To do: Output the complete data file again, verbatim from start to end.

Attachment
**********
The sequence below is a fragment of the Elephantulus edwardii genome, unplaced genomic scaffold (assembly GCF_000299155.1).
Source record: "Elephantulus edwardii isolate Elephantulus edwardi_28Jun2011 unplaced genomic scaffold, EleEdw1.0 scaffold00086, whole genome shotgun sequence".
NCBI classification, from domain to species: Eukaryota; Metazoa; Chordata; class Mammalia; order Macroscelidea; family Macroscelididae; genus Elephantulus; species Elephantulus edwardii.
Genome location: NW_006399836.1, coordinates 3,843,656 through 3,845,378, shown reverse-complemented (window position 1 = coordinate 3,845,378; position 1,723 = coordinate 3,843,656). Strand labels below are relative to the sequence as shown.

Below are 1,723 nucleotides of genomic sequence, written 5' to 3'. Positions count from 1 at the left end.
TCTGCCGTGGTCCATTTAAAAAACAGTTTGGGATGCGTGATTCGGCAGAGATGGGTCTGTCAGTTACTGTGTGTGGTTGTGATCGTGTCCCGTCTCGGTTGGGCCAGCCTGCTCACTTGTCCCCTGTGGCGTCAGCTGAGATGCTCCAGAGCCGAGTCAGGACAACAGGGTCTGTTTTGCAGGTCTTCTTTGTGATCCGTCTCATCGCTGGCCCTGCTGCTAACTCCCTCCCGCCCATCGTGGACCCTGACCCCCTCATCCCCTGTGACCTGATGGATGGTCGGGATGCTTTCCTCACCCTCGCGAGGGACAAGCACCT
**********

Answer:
The sequence below is a fragment of the Elephantulus edwardii genome, unplaced genomic scaffold (assembly GCF_000299155.1).
Source record: "Elephantulus edwardii isolate Elephantulus edwardi_28Jun2011 unplaced genomic scaffold, EleEdw1.0 scaffold00086, whole genome shotgun sequence".
NCBI classification, from domain to species: Eukaryota; Metazoa; Chordata; class Mammalia; order Macroscelidea; family Macroscelididae; genus Elephantulus; species Elephantulus edwardii.
Genome location: NW_006399836.1, coordinates 3,843,656 through 3,845,378, shown reverse-complemented (window position 1 = coordinate 3,845,378; position 1,723 = coordinate 3,843,656). Strand labels below are relative to the sequence as shown.

Below are 1,723 nucleotides of genomic sequence, written 5' to 3'. Positions count from 1 at the left end.
TCTGCCGTGGTCCATTTAAAAAACAGTTTGGGATGCGTGATTCGGCAGAGATGGGTCTGTCAGTTACTGTGTGTGGTTGTGATCGTGTCCCGTCTCGGTTGGGCCAGCCTGCTCACTTGTCCCCTGTGGCGTCAGCTGAGATGCTCCAGAGCCGAGTCAGGACAACAGGGTCTGTTTTGCAGGTCTTCTTTGTGATCCGTCTCATCGCTGGCCCTGCTGCTAACTCCCTCCCGCCCATCGTGGACCCTGACCCCCTCATCCCCTGTGACCTGATGGATGGTCGGGATGCTTTCCTCACCCTCGCGAGGGACAAGCACCT